https://search.utwente.nl/searsia/didyoumean

If you look at the URL in your browser, you will see the JSON search engine definition below:

{
  "resource": {
    "apitemplate": "https://search.utwente.nl/searsia/didyoumean.php?q={searchTerms}",
    "favicon": "https://search.utwente.nl/ut-icons/ut.png",
    "id": "didyoumean",
    "mimetype": "application/searsia+json",
    "name": "Did you mean:",
    "testquery": "test"
  },
  "searsia": "v1.0.2"
}

Searsia servers copy and share these search engine definition files. We might now start a local Searsia server that serves search results from 'didyoumean' as follows:

java -jar searsiaserver.jar -m 'https://search.utwente.nl/searsia/didyoumean?q={searchTerms}'

Searsia retrieves the definition file and runs a local copy that provides results from 'didyoumean'. In fact, we might also download the JSON definition file to our machine and then start Searsia Server from there with the same effect:

wget https://search.utwente.nl/searsia/didyoumean.json
java -jar searsiaserver.jar -m didyoumean.json

Testing a search engine

Searsia Server tests a search engine using the -t option as follows:

java -jar searsiaserver.jar -m didyoumean.json -t json

This will output the json search results for the "testquery" that is specified in didyoumean.json, or an error if there is a problem with the definition file or the didyoumean search engine.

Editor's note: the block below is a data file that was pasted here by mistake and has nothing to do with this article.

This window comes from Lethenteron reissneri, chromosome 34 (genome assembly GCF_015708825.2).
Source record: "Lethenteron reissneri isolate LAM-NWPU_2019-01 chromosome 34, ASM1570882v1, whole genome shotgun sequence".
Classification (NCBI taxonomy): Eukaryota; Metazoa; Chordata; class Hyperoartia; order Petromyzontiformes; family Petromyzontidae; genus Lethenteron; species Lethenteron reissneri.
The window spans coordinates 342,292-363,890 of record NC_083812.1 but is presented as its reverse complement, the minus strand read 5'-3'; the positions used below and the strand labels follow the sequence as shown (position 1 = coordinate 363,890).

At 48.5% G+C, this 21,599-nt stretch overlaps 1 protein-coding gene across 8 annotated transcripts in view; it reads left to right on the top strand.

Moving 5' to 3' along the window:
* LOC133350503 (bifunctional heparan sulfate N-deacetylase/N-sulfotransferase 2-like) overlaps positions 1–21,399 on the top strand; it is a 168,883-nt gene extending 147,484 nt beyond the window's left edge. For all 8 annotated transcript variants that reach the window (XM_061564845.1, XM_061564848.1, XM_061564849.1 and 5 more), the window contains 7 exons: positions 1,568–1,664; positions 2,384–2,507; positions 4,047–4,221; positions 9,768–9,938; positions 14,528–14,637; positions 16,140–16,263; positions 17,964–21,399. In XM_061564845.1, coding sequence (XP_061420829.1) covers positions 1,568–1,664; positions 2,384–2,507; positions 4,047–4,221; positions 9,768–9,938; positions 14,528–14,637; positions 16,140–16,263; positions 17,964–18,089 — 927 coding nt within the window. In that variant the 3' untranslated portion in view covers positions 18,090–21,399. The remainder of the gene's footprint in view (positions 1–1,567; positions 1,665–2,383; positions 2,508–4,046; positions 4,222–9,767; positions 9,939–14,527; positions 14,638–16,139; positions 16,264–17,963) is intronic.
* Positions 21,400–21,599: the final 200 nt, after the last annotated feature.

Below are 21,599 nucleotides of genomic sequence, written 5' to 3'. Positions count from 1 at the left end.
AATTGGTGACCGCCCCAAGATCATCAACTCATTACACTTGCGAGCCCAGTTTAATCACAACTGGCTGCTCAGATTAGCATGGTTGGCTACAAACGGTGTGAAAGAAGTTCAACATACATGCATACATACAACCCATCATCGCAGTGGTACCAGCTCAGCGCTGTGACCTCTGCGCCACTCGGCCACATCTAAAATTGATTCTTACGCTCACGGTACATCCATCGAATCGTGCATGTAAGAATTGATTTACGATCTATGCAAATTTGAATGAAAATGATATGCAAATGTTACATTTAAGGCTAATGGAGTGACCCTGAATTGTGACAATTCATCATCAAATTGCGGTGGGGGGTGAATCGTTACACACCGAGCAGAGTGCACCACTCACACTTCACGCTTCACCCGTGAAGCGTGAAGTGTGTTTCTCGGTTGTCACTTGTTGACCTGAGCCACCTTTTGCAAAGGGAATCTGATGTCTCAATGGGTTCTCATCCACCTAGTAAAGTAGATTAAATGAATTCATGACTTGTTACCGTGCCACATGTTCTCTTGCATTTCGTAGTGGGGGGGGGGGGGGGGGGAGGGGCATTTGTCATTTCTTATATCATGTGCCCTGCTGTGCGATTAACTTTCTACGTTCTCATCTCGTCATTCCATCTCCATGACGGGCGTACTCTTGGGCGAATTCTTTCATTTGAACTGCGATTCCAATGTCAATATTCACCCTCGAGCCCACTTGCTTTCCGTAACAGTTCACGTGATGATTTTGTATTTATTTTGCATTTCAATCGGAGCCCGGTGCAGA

Testing search engines will be needed frequently when setting up a new Searsia engine, or when maintaining an existing Searsia engine. More about adding engines to the federation can be found on the Protocol page.

Server options

Searsia server supports several command line options, shown in the following table. For convenience, each option has a short-hand consisting of one hyphen and the first letter of the option, for instance -h for --help.

OptionExplanation
--cache <arg> Set cache size (integer: number of result pages). The default is 500 pages.
--dontshare Do not share resource definitions. This will make it impossible for other servers to meaningfully connect to your server.
--export Export index to stdout and exit.
--help Show help.
--interval <arg> Takes as argument an integer, which is the poll interval (in seconds). The server sends a random query each interval to a search engine. The default value is 120 seconds. If your server contains 30 resources (search engines), a polling interval of 120 seconds will poll each resource on average once per 120 * 30 = 3600 seconds, so once each 60 minutes, about 24 queries a day. In scientific literature on distributed information retrieval, polling is usually called query-based sampling. An interval of 0 disables polling.